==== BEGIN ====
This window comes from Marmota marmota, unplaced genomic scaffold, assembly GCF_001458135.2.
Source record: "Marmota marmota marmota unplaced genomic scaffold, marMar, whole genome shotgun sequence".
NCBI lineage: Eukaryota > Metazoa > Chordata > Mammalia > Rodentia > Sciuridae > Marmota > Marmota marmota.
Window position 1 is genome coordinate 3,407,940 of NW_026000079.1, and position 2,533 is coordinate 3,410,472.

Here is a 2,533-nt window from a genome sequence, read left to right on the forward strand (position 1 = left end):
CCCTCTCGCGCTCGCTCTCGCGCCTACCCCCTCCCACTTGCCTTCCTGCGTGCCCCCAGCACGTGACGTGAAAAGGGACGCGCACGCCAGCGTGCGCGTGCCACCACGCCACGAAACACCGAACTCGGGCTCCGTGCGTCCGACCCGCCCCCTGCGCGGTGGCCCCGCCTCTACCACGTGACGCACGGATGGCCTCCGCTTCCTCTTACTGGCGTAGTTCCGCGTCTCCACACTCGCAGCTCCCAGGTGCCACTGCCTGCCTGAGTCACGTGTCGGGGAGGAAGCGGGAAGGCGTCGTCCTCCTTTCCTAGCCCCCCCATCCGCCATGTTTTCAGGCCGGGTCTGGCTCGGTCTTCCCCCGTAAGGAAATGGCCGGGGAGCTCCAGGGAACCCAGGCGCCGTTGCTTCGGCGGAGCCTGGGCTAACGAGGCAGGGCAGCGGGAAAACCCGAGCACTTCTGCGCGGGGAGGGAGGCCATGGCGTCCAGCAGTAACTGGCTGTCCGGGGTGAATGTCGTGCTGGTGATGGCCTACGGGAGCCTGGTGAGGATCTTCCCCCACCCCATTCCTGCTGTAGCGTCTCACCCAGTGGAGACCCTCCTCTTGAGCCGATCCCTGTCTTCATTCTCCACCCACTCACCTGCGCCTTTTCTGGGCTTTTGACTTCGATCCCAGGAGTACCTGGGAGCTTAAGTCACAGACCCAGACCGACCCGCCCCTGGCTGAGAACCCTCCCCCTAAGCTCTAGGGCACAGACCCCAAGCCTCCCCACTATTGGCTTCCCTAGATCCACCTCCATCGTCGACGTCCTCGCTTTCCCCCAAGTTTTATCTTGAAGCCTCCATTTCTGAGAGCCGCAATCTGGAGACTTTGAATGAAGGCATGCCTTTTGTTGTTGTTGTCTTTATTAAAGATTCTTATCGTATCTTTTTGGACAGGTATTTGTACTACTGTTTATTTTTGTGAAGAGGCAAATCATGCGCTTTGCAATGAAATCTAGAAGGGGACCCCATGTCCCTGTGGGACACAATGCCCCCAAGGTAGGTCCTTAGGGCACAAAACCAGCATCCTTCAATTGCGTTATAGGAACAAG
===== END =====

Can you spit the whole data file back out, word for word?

This window comes from Marmota marmota, unplaced genomic scaffold, assembly GCF_001458135.2.
Source record: "Marmota marmota marmota unplaced genomic scaffold, marMar, whole genome shotgun sequence".
NCBI lineage: Eukaryota > Metazoa > Chordata > Mammalia > Rodentia > Sciuridae > Marmota > Marmota marmota.
Window position 1 is genome coordinate 3,407,940 of NW_026000079.1, and position 2,533 is coordinate 3,410,472.

Here is a 2,533-nt window from a genome sequence, read left to right on the forward strand (position 1 = left end):
CCCTCTCGCGCTCGCTCTCGCGCCTACCCCCTCCCACTTGCCTTCCTGCGTGCCCCCAGCACGTGACGTGAAAAGGGACGCGCACGCCAGCGTGCGCGTGCCACCACGCCACGAAACACCGAACTCGGGCTCCGTGCGTCCGACCCGCCCCCTGCGCGGTGGCCCCGCCTCTACCACGTGACGCACGGATGGCCTCCGCTTCCTCTTACTGGCGTAGTTCCGCGTCTCCACACTCGCAGCTCCCAGGTGCCACTGCCTGCCTGAGTCACGTGTCGGGGAGGAAGCGGGAAGGCGTCGTCCTCCTTTCCTAGCCCCCCCATCCGCCATGTTTTCAGGCCGGGTCTGGCTCGGTCTTCCCCCGTAAGGAAATGGCCGGGGAGCTCCAGGGAACCCAGGCGCCGTTGCTTCGGCGGAGCCTGGGCTAACGAGGCAGGGCAGCGGGAAAACCCGAGCACTTCTGCGCGGGGAGGGAGGCCATGGCGTCCAGCAGTAACTGGCTGTCCGGGGTGAATGTCGTGCTGGTGATGGCCTACGGGAGCCTGGTGAGGATCTTCCCCCACCCCATTCCTGCTGTAGCGTCTCACCCAGTGGAGACCCTCCTCTTGAGCCGATCCCTGTCTTCATTCTCCACCCACTCACCTGCGCCTTTTCTGGGCTTTTGACTTCGATCCCAGGAGTACCTGGGAGCTTAAGTCACAGACCCAGACCGACCCGCCCCTGGCTGAGAACCCTCCCCCTAAGCTCTAGGGCACAGACCCCAAGCCTCCCCACTATTGGCTTCCCTAGATCCACCTCCATCGTCGACGTCCTCGCTTTCCCCCAAGTTTTATCTTGAAGCCTCCATTTCTGAGAGCCGCAATCTGGAGACTTTGAATGAAGGCATGCCTTTTGTTGTTGTTGTCTTTATTAAAGATTCTTATCGTATCTTTTTGGACAGGTATTTGTACTACTGTTTATTTTTGTGAAGAGGCAAATCATGCGCTTTGCAATGAAATCTAGAAGGGGACCCCATGTCCCTGTGGGACACAATGCCCCCAAGGTAGGTCCTTAGGGCACAAAACCAGCATCCTTCAATTGCGTTATAGGAACAAG